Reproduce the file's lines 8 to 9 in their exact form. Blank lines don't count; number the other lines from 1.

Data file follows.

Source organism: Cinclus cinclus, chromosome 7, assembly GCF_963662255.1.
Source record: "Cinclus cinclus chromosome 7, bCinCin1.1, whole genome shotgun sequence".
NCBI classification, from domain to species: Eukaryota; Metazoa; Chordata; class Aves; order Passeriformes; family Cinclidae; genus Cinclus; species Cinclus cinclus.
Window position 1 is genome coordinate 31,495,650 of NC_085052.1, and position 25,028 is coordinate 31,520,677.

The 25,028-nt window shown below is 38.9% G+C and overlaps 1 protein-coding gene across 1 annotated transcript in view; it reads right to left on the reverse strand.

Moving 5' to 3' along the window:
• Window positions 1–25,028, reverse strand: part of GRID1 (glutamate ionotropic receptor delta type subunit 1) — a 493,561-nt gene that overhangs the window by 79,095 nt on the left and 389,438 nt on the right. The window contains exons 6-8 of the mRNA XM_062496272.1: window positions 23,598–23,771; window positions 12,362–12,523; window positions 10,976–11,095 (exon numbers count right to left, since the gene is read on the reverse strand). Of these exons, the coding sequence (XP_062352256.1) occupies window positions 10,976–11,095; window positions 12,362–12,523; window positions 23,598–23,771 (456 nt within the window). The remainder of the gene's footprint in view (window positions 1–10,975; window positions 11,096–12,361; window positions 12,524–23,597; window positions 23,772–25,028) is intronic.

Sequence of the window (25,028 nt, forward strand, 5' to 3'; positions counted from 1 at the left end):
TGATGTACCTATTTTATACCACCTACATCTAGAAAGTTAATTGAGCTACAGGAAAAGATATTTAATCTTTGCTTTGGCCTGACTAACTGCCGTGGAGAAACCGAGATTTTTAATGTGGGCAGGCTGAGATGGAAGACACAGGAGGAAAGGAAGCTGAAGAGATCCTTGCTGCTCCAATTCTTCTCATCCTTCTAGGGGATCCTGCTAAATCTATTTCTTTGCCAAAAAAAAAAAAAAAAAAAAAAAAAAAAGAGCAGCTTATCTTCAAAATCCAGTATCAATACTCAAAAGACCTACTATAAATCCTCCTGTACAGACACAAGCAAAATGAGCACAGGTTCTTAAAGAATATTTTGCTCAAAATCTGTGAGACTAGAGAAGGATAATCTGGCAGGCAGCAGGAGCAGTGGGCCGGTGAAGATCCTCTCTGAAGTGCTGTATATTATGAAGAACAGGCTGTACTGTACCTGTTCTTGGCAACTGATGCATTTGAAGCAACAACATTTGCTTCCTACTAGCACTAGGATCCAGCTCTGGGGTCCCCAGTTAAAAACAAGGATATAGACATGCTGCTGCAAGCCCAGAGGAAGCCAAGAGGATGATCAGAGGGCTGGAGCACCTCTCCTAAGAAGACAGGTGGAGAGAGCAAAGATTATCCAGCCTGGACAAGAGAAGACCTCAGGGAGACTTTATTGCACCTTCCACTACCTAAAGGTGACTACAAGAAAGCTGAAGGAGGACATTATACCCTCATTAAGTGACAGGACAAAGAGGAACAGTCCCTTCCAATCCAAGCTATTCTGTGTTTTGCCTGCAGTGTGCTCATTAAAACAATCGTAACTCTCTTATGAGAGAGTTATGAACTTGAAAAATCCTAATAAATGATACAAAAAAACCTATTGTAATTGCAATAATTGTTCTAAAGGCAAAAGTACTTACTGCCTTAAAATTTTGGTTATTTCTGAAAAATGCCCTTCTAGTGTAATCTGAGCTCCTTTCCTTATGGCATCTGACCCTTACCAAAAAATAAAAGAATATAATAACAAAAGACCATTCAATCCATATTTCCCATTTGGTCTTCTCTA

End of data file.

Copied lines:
Sequence of the window (25,028 nt, forward strand, 5' to 3'; positions counted from 1 at the left end):
TGATGTACCTATTTTATACCACCTACATCTAGAAAGTTAATTGAGCTACAGGAAAAGATATTTAATCTTTGCTTTGGCCTGACTAACTGCCGTGGAGAAACCGAGATTTTTAATGTGGGCAGGCTGAGATGGAAGACACAGGAGGAAAGGAAGCTGAAGAGATCCTTGCTGCTCCAATTCTTCTCATCCTTCTAGGGGATCCTGCTAAATCTATTTCTTTGCCAAAAAAAAAAAAAAAAAAAAAAAAAAAAGAGCAGCTTATCTTCAAAATCCAGTATCAATACTCAAAAGACCTACTATAAATCCTCCTGTACAGACACAAGCAAAATGAGCACAGGTTCTTAAAGAATATTTTGCTCAAAATCTGTGAGACTAGAGAAGGATAATCTGGCAGGCAGCAGGAGCAGTGGGCCGGTGAAGATCCTCTCTGAAGTGCTGTATATTATGAAGAACAGGCTGTACTGTACCTGTTCTTGGCAACTGATGCATTTGAAGCAACAACATTTGCTTCCTACTAGCACTAGGATCCAGCTCTGGGGTCCCCAGTTAAAAACAAGGATATAGACATGCTGCTGCAAGCCCAGAGGAAGCCAAGAGGATGATCAGAGGGCTGGAGCACCTCTCCTAAGAAGACAGGTGGAGAGAGCAAAGATTATCCAGCCTGGACAAGAGAAGACCTCAGGGAGACTTTATTGCACCTTCCACTACCTAAAGGTGACTACAAGAAAGCTGAAGGAGGACATTATACCCTCATTAAGTGACAGGACAAAGAGGAACAGTCCCTTCCAATCCAAGCTATTCTGTGTTTTGCCTGCAGTGTGCTCATTAAAACAATCGTAACTCTCTTATGAGAGAGTTATGAACTTGAAAAATCCTAATAAATGATACAAAAAAACCTATTGTAATTGCAATAATTGTTCTAAAGGCAAAAGTACTTACTGCCTTAAAATTTTGGTTATTTCTGAAAAATGCCCTTCTAGTGTAATCTGAGCTCCTTTCCTTATGGCATCTGACCCTTACCAAAAAATAAAAGAATATAATAACAAAAGACCATTCAATCCATATTTCCCATTTGGTCTTCTCTA